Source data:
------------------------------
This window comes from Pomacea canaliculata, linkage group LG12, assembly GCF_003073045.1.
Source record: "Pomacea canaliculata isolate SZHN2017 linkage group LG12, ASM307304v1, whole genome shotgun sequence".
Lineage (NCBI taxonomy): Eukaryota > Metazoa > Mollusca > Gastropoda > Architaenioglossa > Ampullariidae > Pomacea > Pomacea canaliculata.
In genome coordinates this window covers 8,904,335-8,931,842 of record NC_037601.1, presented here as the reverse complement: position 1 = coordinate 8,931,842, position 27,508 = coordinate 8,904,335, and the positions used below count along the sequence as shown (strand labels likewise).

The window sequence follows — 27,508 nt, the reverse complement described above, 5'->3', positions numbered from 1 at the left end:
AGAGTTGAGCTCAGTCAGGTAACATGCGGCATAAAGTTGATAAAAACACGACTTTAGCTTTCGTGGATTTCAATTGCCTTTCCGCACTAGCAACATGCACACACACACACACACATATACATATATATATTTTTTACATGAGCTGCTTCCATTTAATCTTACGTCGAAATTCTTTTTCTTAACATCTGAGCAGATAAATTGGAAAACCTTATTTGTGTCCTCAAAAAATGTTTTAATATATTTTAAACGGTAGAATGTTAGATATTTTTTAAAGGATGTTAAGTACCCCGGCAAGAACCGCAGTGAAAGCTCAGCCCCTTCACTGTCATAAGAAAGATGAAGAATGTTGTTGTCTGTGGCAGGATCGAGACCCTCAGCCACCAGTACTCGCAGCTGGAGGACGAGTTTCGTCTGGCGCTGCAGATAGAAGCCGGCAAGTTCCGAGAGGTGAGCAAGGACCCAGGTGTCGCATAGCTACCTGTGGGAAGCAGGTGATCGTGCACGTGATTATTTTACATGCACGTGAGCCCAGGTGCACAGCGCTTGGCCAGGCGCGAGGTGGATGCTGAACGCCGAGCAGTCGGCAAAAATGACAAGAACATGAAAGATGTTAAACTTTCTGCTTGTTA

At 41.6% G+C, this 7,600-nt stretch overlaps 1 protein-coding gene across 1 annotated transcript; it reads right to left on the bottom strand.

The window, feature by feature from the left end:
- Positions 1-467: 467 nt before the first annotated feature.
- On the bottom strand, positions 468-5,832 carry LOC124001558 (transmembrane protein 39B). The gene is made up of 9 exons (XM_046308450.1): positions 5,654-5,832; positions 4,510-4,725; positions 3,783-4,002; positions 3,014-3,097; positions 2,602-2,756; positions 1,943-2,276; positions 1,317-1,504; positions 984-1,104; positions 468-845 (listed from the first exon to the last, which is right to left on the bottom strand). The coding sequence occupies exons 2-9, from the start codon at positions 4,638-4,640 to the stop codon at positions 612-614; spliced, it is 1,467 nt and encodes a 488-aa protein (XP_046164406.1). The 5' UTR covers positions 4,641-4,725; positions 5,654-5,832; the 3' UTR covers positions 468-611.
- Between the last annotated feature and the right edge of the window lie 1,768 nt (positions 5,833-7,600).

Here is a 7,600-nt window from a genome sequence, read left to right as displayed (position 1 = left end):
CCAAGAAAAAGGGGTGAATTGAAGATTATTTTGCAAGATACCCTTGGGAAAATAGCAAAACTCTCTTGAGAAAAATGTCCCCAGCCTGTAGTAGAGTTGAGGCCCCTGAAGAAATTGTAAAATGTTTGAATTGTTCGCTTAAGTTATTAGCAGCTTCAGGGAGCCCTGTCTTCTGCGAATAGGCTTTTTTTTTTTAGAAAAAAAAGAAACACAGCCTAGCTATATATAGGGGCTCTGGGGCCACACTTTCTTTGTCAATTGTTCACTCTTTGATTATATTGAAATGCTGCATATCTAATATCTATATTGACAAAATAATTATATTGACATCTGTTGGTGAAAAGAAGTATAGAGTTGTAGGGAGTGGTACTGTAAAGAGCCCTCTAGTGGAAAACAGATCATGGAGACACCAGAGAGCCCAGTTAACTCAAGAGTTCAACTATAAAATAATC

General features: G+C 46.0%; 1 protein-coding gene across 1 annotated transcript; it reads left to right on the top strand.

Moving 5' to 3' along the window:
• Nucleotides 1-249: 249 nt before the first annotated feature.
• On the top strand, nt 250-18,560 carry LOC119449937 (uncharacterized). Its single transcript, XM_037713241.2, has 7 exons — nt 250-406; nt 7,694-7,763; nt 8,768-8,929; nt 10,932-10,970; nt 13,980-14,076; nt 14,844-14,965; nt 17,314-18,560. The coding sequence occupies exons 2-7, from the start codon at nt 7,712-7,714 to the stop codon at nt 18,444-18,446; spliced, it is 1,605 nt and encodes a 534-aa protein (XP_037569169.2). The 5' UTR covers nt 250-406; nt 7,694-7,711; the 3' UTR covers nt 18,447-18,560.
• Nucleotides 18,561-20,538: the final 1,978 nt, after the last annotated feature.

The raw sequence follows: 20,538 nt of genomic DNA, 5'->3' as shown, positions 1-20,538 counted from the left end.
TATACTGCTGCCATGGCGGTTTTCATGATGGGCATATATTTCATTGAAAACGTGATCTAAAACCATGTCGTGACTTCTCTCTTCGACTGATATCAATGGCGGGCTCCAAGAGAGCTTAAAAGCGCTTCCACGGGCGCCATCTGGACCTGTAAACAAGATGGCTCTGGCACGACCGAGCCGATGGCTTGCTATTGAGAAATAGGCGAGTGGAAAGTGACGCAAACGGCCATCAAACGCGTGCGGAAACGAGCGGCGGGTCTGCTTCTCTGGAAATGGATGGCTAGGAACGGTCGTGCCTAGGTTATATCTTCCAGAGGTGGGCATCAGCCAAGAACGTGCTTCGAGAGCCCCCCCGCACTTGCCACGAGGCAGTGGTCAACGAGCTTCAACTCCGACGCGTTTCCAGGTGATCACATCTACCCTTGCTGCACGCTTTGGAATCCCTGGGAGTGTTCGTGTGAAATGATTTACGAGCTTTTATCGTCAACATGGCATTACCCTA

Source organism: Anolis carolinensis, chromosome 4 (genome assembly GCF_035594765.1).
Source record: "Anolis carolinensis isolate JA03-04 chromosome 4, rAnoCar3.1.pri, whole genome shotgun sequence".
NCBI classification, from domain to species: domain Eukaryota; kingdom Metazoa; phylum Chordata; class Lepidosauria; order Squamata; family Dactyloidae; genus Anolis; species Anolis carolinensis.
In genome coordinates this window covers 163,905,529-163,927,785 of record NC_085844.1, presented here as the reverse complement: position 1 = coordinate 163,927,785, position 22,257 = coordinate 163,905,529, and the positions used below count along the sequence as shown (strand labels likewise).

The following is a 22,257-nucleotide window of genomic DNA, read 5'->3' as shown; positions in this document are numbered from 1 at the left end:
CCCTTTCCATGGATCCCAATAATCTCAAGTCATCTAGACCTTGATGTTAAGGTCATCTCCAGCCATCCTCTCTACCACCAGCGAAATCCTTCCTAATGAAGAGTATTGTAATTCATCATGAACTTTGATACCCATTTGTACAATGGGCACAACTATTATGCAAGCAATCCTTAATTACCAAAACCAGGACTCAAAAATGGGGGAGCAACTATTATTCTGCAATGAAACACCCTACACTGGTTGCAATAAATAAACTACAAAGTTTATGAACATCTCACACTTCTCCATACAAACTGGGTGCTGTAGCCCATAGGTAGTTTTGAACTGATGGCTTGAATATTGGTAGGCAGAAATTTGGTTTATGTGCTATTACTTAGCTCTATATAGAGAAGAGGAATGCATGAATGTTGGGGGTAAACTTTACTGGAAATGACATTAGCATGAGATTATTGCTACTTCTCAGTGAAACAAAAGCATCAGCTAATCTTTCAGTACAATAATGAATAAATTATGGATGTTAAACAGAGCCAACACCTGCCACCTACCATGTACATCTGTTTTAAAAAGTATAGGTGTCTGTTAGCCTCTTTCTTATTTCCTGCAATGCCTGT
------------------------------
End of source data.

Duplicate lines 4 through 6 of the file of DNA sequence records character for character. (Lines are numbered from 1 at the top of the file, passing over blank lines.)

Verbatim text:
In genome coordinates this window covers 8,904,335-8,931,842 of record NC_037601.1, presented here as the reverse complement: position 1 = coordinate 8,931,842, position 27,508 = coordinate 8,904,335, and the positions used below count along the sequence as shown (strand labels likewise).

The window sequence follows — 27,508 nt, the reverse complement described above, 5'->3', positions numbered from 1 at the left end:
AGAGTTGAGCTCAGTCAGGTAACATGCGGCATAAAGTTGATAAAAACACGACTTTAGCTTTCGTGGATTTCAATTGCCTTTCCGCACTAGCAACATGCACACACACACACACACATATACATATATATATTTTTTACATGAGCTGCTTCCATTTAATCTTACGTCGAAATTCTTTTTCTTAACATCTGAGCAGATAAATTGGAAAACCTTATTTGTGTCCTCAAAAAATGTTTTAATATATTTTAAACGGTAGAATGTTAGATATTTTTTAAAGGATGTTAAGTACCCCGGCAAGAACCGCAGTGAAAGCTCAGCCCCTTCACTGTCATAAGAAAGATGAAGAATGTTGTTGTCTGTGGCAGGATCGAGACCCTCAGCCACCAGTACTCGCAGCTGGAGGACGAGTTTCGTCTGGCGCTGCAGATAGAAGCCGGCAAGTTCCGAGAGGTGAGCAAGGACCCAGGTGTCGCATAGCTACCTGTGGGAAGCAGGTGATCGTGCACGTGATTATTTTACATGCACGTGAGCCCAGGTGCACAGCGCTTGGCCAGGCGCGAGGTGGATGCTGAACGCCGAGCAGTCGGCAAAAATGACAAGAACATGAAAGATGTTAAACTTTCTGCTTGTTA